A graph depicting how Australia's official interest rate has changed
Share and Follow

Key Points
  • The Reserve Bank has chosen to keep the cash rate target at 4.1 per cent.
  • The RBA made 12 rate hikes across 13 monthly meetings between May 2022 and June 2023 to try to tackle inflation.
  • It’s the fourth consecutive month that the central bank has kept the rate unchanged.
The Reserve Bank of Australia (RBA) has kept the official cash rate at 4.1 per cent at its first meeting under the leadership of new governor .
It’s the fourth consecutive month that the central bank has kept the rate unchanged.
“The higher interest rates are working to establish a more sustainable balance between supply and demand in the economy and will continue to do so,” Bullock said in a statement after Tuesday’s monthly meeting.
“In light of this and the uncertainty surrounding the economic outlook, the Board again decided to hold interest rates steady this month.
“This will provide further time to assess the impact of the increase in interest rates to date and the economic outlook.”

Bullock took over from previous governor Philip Lowe in September, after he announced in July that he was stepping down from the role.

A final hike before the end of the year remains on the table, after a worrying set of inflation numbers in the monthly consumer price index.
The headline number lifted 5.2 per cent annually in August, up from 4.9 per cent in July.

The RBA board has opted to keep monitoring the situation and wait patiently for the full set of quarterly inflation numbers due later in the month.

Twelve separate rate hikes were made from a historic low of 0.10 per cent over 13 meetings between May 2022 and June 2023.

The increases were made in an effort to curb rising inflation.

A graph depicting how Australia's official interest rate has changed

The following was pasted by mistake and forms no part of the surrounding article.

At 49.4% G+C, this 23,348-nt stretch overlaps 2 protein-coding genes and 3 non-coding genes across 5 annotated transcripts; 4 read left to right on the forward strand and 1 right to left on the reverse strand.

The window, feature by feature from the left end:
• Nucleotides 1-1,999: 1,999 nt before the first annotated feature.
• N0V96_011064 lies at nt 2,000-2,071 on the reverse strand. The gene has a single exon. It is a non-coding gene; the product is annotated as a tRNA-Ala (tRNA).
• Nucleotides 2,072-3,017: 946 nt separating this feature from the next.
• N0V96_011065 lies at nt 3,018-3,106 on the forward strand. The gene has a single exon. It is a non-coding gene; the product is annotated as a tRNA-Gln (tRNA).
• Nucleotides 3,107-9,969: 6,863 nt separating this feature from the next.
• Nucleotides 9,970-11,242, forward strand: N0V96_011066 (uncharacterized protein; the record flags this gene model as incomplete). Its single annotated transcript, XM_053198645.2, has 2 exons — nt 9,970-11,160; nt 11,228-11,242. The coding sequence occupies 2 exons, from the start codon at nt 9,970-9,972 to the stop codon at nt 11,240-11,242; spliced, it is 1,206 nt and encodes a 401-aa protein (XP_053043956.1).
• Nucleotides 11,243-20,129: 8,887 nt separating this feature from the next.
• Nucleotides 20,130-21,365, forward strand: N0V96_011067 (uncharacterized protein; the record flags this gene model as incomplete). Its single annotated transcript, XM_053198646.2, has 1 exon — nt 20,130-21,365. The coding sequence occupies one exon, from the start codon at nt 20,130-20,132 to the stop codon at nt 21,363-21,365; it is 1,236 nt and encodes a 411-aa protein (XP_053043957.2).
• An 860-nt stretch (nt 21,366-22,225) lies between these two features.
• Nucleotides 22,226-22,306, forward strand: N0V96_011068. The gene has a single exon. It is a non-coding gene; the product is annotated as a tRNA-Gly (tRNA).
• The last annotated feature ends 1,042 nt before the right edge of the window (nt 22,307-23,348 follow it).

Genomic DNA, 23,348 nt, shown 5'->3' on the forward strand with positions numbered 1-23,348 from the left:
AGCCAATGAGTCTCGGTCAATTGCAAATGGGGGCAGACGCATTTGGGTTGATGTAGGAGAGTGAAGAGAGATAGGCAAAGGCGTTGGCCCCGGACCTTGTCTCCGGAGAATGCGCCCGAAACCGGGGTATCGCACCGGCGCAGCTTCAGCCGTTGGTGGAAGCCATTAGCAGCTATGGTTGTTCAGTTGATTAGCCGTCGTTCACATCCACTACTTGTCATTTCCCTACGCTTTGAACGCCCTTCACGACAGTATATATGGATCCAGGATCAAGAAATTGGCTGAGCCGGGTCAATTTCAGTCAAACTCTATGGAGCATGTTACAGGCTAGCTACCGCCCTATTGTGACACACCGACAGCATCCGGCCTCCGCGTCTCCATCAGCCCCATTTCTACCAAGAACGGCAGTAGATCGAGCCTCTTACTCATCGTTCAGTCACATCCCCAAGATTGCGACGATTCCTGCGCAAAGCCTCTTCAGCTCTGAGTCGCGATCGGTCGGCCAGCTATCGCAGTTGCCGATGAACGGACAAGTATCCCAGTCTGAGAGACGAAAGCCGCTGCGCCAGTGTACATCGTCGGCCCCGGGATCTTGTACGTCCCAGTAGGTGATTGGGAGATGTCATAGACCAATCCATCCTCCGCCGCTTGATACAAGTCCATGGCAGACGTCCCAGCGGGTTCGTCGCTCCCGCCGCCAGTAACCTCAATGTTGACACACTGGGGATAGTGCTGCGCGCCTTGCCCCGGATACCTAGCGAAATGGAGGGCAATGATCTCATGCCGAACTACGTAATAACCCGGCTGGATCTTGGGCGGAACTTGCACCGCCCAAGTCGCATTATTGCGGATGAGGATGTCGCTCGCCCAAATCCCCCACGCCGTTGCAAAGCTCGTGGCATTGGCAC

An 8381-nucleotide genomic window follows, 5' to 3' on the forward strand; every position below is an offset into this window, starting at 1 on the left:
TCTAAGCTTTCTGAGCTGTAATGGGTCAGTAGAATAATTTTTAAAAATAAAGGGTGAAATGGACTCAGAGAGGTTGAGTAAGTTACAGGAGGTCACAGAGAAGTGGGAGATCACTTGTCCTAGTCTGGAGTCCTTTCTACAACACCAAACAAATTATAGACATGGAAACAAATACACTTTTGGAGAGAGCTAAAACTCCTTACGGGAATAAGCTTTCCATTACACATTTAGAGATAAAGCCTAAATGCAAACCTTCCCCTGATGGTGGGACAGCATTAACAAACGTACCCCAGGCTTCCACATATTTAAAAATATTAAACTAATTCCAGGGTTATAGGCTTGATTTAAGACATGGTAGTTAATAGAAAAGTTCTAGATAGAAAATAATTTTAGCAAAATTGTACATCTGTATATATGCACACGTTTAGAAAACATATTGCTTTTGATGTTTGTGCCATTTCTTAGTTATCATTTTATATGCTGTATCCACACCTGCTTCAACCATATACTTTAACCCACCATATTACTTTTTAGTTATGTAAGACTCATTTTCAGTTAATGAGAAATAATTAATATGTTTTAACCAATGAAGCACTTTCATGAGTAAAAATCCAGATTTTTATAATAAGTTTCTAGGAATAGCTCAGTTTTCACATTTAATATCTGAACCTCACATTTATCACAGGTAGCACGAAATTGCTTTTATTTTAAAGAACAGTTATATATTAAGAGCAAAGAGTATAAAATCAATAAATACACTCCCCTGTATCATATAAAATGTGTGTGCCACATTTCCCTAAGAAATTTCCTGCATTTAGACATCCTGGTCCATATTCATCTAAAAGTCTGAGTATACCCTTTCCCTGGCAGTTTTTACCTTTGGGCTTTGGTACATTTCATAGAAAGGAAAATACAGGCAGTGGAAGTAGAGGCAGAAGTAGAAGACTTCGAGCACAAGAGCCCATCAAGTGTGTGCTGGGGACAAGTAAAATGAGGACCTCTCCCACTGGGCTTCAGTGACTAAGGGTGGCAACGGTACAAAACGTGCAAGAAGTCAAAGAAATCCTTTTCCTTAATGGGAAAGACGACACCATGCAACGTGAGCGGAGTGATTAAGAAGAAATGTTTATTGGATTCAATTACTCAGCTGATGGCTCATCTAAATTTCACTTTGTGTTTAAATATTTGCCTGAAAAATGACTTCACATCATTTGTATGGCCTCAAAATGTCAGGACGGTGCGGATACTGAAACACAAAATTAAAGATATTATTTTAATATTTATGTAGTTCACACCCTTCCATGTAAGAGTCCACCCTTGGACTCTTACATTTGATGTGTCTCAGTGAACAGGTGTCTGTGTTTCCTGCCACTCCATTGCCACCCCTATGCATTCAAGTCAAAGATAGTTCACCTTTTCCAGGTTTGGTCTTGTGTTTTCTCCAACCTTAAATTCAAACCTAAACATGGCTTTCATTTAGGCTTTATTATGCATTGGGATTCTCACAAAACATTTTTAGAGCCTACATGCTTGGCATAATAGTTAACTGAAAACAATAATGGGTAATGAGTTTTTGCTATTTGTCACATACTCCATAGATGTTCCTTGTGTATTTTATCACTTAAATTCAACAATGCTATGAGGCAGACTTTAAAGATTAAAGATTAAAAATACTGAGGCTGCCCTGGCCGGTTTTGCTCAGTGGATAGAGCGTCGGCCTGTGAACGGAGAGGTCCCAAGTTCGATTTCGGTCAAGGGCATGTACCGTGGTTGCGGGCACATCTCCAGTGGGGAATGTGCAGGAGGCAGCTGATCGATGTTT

Source: SBS News

Record numbers of mortgage holders have been deemed at risk of mortgage stress based on a Roy Morgan survey – a categorisation that takes into account monthly repayments as a percentage of income and spending.

More than 30 per cent of mortgage holders, or 1.57 million, fell into this at-risk category over the three months to August.

Share and Follow
Leave a Reply

Your email address will not be published. Required fields are marked *

You May Also Like

Europe reaches a deal on the world's first comprehensive AI rules

European Union negotiators clinched a deal today on the world’s first comprehensive…

Elderly man accused of killing wife appears in court

The elderly man accused of killing his wife, grandmother Maria Dimasi, inside…

Man faces court after alleged abduction of toddler

An amber alert was issued yesterday afternoon after a two-year-old boy was…

NSW on alert for its hottest day in almost four years as parts of Australia swelter

Building on the hot weather experienced along the east coast at the…

Millions in drugs seized as Vic Police crackdown on organised crime

Three people have been arrested and millions of dollars in steroids and…

Vigilante torturer could be out of jail in about a year

A former heavy drug user involved in the terrifying torture of a…

'It's a big responsibility': Creating Avatar: Frontiers of Pandora

Avatar: Frontiers of Pandora is no spin-off.  The video game, which was…

ANZ ordered to pay almost $1m for breaching disclosure law

ANZ has been slapped with an almost $1 million fine after it…